China Guangdong Nuclear: Plan 550 MW New Solar Projs In Gansu
State-owned China Guangdong Nuclear Power Group signed a cooperation agreement with the Jiuquan municipal government in northwestern China’s Gansu province to develop solar power projects with a combined generation capacity of 550 megawatts, the company said over the weekend.
A 10-MW solar power plant in Dunhuang county, where construction began Friday, will get a 50-MW expansion as part of the deal, Guangdong Nuclear said on its Web site. The agreement comprises projects totaling an additional 500 MW in other counties under Jiuquan city’s jurisdiction, it said, without elaborating on the size of investment involved.
China had less than 100 MW of installed solar generating capacity at end-2008, but analysts have said it is on course to reach 2 gigawatts by 2012, as the government has introduced unprecedented support measures for the sector.
The Jiuquan municipal government will provide Guangdong Nuclear preferential access to resources, land and grid connections for the solar projects, the company said.
A consortium led by Guangdong Nuclear that includes Belgian renewable energy project developer Enfinity BV and domestic solar module maker Best Solar Co. started construction Friday on the Dunhuang solar power plant.
It won the public auction for the project after its proposed on-grid tariff of CNY1.09 per kilowatt-hour was accepted by the National Development and Reform Commission, China’s economic planning agency. The nation’s coal-fired power plants get an average of CNY0.3-CNY0.4/kWh for supplying grids.
The three companies will also work together on the expansion as well as on the other projects in the region, with preliminary Phase-II work at Dunhuang to start immediately, said an official with Enfinity, who declined to be named.
Solar Manufacturing Capacity Grows Rapidly
DisplaySearch’s latest quarterly report on photovoltaic cell capacity database and trends for stated that solar cell manufacturing capacity is expected to grow 56 percent in 2009 to 17GW. Ramped capacity, which was only 2.3GW in 2005, is forecast to grow at a CAGR of 49 percent to more than 42GW in 2013.
"Despite PV module demand shrinking 17 percent in 2009, so much cell manufacturing equipment was ordered and installed over the past year that capacity is still expected to grow 56 percent this year," said Charles Annis, VP of manufacturing research at DisplaySearch and author of the report. "With demand and capacity moving in different directions, the PV industry is currently experiencing an enormous over-supply that is causing rapid price erosion and potentially setting the stage for the failure of multiple cell manufacturers, particularly companies pursuing a-Si thin film solar cells. The PV industry will begin working through this excess capacity as demand recovers next year and takes off in 2011 and beyond."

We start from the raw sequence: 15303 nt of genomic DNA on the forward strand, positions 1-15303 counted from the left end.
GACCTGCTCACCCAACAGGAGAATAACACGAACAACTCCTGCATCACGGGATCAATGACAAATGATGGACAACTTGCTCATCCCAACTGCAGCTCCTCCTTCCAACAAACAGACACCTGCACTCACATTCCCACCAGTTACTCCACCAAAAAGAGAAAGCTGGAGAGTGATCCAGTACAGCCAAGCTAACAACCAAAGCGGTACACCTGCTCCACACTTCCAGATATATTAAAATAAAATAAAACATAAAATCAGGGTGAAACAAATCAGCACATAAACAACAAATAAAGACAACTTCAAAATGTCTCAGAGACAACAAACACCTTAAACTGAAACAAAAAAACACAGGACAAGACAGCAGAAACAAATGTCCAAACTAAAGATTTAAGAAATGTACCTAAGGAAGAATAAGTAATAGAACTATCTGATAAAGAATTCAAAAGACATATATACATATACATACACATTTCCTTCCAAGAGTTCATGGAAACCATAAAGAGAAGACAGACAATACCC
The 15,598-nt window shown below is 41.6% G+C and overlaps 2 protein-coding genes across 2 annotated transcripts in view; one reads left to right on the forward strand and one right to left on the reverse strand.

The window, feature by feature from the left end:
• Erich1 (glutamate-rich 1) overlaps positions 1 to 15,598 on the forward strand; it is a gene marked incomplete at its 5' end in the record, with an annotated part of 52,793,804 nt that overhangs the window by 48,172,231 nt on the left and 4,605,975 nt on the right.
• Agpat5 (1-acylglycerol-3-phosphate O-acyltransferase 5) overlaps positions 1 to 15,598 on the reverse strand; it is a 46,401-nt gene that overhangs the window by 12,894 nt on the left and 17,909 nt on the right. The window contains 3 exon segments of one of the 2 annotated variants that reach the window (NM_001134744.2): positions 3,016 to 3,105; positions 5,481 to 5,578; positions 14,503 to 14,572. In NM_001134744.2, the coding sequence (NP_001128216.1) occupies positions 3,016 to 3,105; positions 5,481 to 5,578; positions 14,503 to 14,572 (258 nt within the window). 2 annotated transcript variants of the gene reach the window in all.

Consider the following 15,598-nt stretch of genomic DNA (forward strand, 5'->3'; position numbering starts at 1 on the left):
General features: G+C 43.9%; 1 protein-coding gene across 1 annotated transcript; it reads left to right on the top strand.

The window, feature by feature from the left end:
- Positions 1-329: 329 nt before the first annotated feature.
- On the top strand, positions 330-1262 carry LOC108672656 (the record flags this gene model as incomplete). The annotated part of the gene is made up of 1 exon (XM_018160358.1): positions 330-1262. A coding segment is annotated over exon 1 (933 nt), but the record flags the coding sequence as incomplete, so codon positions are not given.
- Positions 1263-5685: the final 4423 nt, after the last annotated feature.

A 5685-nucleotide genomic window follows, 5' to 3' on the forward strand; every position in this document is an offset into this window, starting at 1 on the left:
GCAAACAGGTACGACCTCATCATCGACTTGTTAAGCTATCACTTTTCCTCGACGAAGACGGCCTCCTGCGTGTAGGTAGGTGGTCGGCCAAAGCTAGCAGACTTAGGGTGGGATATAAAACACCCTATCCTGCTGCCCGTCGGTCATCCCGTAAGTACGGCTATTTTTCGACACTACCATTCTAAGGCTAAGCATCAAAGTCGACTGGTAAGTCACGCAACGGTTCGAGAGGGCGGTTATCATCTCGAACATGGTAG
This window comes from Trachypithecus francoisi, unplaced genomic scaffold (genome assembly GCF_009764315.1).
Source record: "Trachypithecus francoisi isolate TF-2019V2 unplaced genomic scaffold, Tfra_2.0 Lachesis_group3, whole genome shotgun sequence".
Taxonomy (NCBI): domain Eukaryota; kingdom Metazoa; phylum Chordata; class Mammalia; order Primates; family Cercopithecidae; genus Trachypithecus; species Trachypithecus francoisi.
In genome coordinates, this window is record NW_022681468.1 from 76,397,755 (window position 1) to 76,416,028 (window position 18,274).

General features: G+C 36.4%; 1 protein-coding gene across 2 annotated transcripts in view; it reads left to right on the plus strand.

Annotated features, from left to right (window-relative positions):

Through 2006, Japan had the largest solar cell production capacity in the world. However, China companies started to ramp up a host of new facilities in 2005 and by 2007 had more solar cell capacity on-line than any other country. China has continued to invest heavily in production facilities, about a third of the worldwide cell capacity in 2009 and is forecast to be the main region for cell production well into the future.
Of the 3.58 GW of thin-film capacity available in 2009, more than 30 percent use 600mm x 1,200mm glass substrates, the standard CdTe glass size used by First Solar. Gen 5-equivalent substrates, ranging from 1,000mm x 1,200mm to 1,100mm x 1,400mm, are the second most common glass size, used for 18 percent of available thin film capacity.
Between January 2008 and July 2009, approximately 11.4 GW of new solar cell capacity was installed in fabs around the world. These previous investment commitments are the reason that capacity is continuing to grow 56 percent in 2009 despite falling demand.
In 2005, 95 percent of solar cell manufacturing capacity was for crystalline silicon solar cells and 5 percent for thin film solar cells. In 2009, thin film will account for more than 20 percent of capacity. By 2013, thin-film technologies are forecast to account for as much as 30 percent of solar cell capacity.
For a-Si factories, in 2009 the four largest turnkey equipment vendors are AMAT, Oerlikon ULVAC and EPV, representing 946 MW of ramped capacity or more than 50 percent of a-Si capacity on-line this year.
In terms of capacity available for production in 2009, First Solar is the largest solar cell manufacturer with more than 1 GW of capacity. Q-Cells and Suntech are not far behind and essentially tied for second place. These and other current leading PV cell manufacturers are forecast to invest at the highest rates over the next four years. By 2013, these three companies plus JA Solar, Motech, REC, SunPower, Yingli, Showa Shell Solar (assuming it moves forward with a planned 1GW CIGS fab), and Sharp are forecast to be the top 10 makers, with more than 16 GW or 38 percent of 2013 capacity.